The next phase of a prestigious heritage project is set to get underway after Thames Water gave the go ahead for work to start.
Britain’s biggest water company has officially signed the lease to allow Hampton and Kempton Waterworks Railway (HKWR) to extend the passenger steam railway on the company’s land.
The 2.6 kilometre railway will run from Kempton Steam Museum, next door to its namesake water treatment site, to Hydes Field in Hampton and will be open to the public, once funding has been secured. Currently you can only take a ride on the train around the Hanworth Loop.
The railway was originally built in 1915 as an industrial line, used to ferry coal from the River Thames at Hampton to the Kempton and Hampton pumping station, and was in operation until 1945.
The restoration of the track initially started in 2012 and the second phase, which will begin now the lease has been signed, will increase the journeys on the line, plus include the construction of a recreational and educational centre.
Thames Water’s external affairs director Richard Aylard, who signed the lease on behalf of the company at a special ceremony, said: “We’re delighted to be associated with this project and glad that by signing the new lease it can now expand even further.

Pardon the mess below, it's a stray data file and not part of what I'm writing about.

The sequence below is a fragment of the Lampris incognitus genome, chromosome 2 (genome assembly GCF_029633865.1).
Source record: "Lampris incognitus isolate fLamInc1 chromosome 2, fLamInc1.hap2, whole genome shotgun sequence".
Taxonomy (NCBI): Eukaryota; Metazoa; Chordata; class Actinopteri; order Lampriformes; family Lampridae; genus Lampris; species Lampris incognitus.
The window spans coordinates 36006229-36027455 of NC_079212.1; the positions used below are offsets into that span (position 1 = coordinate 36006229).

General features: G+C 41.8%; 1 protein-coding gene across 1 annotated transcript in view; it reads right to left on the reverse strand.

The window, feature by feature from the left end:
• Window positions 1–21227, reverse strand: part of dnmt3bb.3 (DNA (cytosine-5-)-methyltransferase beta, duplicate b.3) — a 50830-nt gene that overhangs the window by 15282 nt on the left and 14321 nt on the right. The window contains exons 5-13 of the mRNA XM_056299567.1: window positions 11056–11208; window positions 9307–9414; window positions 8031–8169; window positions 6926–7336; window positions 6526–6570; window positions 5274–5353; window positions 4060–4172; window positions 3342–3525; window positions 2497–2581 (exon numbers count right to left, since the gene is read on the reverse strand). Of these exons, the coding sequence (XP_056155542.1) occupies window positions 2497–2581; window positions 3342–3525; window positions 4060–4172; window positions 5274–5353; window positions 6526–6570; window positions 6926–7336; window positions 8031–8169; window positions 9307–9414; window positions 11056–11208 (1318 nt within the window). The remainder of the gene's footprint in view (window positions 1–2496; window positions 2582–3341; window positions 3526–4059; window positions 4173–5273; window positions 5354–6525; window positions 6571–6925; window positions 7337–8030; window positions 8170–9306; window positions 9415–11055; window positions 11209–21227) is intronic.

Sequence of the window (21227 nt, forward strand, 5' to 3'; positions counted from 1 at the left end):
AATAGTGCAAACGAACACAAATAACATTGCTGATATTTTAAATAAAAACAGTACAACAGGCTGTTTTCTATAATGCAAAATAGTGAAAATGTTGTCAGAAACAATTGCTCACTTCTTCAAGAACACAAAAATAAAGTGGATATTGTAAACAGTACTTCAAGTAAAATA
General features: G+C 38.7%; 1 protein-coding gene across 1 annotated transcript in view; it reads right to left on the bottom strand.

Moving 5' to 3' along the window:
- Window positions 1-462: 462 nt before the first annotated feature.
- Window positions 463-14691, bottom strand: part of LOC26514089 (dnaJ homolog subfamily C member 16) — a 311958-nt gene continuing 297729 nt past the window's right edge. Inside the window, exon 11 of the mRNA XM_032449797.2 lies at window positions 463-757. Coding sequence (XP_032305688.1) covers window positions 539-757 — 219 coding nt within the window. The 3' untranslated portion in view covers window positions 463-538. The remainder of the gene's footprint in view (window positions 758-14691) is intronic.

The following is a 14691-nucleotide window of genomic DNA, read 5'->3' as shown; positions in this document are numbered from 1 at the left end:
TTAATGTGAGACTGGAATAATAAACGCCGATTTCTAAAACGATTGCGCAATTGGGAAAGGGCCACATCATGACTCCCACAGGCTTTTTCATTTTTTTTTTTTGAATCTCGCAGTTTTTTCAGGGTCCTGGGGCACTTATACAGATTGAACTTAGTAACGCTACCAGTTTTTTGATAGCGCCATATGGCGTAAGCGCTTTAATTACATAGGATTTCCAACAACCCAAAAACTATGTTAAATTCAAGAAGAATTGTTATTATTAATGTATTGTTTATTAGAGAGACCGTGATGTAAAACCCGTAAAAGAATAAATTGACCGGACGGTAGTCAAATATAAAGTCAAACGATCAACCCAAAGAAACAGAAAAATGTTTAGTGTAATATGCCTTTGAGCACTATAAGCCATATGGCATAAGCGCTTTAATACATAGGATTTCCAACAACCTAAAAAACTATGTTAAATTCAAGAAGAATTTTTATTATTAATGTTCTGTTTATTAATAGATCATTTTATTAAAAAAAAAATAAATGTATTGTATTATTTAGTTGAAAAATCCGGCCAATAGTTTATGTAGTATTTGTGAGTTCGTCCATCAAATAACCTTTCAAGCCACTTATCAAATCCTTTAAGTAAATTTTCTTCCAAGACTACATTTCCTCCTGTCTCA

“Partnerships like this are a great example of our ongoing commitment to support and invest in the communities we serve and we hope people will continue to enjoy the railway for many years to come.”
The railway line is the only steam-operated passenger railway within the M25, and is constructed, managed and operated by volunteers from HKWR.
(Below, Thames Water's external affairs director Richard Aylard signs the lease and top, on board the train)